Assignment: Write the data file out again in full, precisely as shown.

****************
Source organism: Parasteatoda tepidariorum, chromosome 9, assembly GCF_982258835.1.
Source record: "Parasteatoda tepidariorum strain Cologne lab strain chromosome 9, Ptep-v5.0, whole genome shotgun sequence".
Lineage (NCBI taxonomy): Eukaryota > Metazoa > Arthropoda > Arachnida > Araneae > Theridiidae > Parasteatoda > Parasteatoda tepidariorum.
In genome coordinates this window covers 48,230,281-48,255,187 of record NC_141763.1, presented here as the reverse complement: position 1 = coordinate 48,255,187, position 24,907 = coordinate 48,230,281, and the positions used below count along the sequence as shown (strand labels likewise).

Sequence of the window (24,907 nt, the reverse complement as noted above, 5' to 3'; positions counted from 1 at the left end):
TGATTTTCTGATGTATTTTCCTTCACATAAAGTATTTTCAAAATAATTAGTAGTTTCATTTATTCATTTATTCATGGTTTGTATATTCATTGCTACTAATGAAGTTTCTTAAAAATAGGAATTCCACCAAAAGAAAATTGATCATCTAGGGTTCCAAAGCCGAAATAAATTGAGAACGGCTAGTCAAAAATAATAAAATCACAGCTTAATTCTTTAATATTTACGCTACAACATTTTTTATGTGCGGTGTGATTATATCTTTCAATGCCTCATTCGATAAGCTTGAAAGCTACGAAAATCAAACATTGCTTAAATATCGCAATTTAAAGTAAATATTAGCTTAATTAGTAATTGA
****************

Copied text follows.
Source organism: Parasteatoda tepidariorum, chromosome 9, assembly GCF_982258835.1.
Source record: "Parasteatoda tepidariorum strain Cologne lab strain chromosome 9, Ptep-v5.0, whole genome shotgun sequence".
Lineage (NCBI taxonomy): Eukaryota > Metazoa > Arthropoda > Arachnida > Araneae > Theridiidae > Parasteatoda > Parasteatoda tepidariorum.
In genome coordinates this window covers 48,230,281-48,255,187 of record NC_141763.1, presented here as the reverse complement: position 1 = coordinate 48,255,187, position 24,907 = coordinate 48,230,281, and the positions used below count along the sequence as shown (strand labels likewise).

Sequence of the window (24,907 nt, the reverse complement as noted above, 5' to 3'; positions counted from 1 at the left end):
TGATTTTCTGATGTATTTTCCTTCACATAAAGTATTTTCAAAATAATTAGTAGTTTCATTTATTCATTTATTCATGGTTTGTATATTCATTGCTACTAATGAAGTTTCTTAAAAATAGGAATTCCACCAAAAGAAAATTGATCATCTAGGGTTCCAAAGCCGAAATAAATTGAGAACGGCTAGTCAAAAATAATAAAATCACAGCTTAATTCTTTAATATTTACGCTACAACATTTTTTATGTGCGGTGTGATTATATCTTTCAATGCCTCATTCGATAAGCTTGAAAGCTACGAAAATCAAACATTGCTTAAATATCGCAATTTAAAGTAAATATTAGCTTAATTAGTAATTGA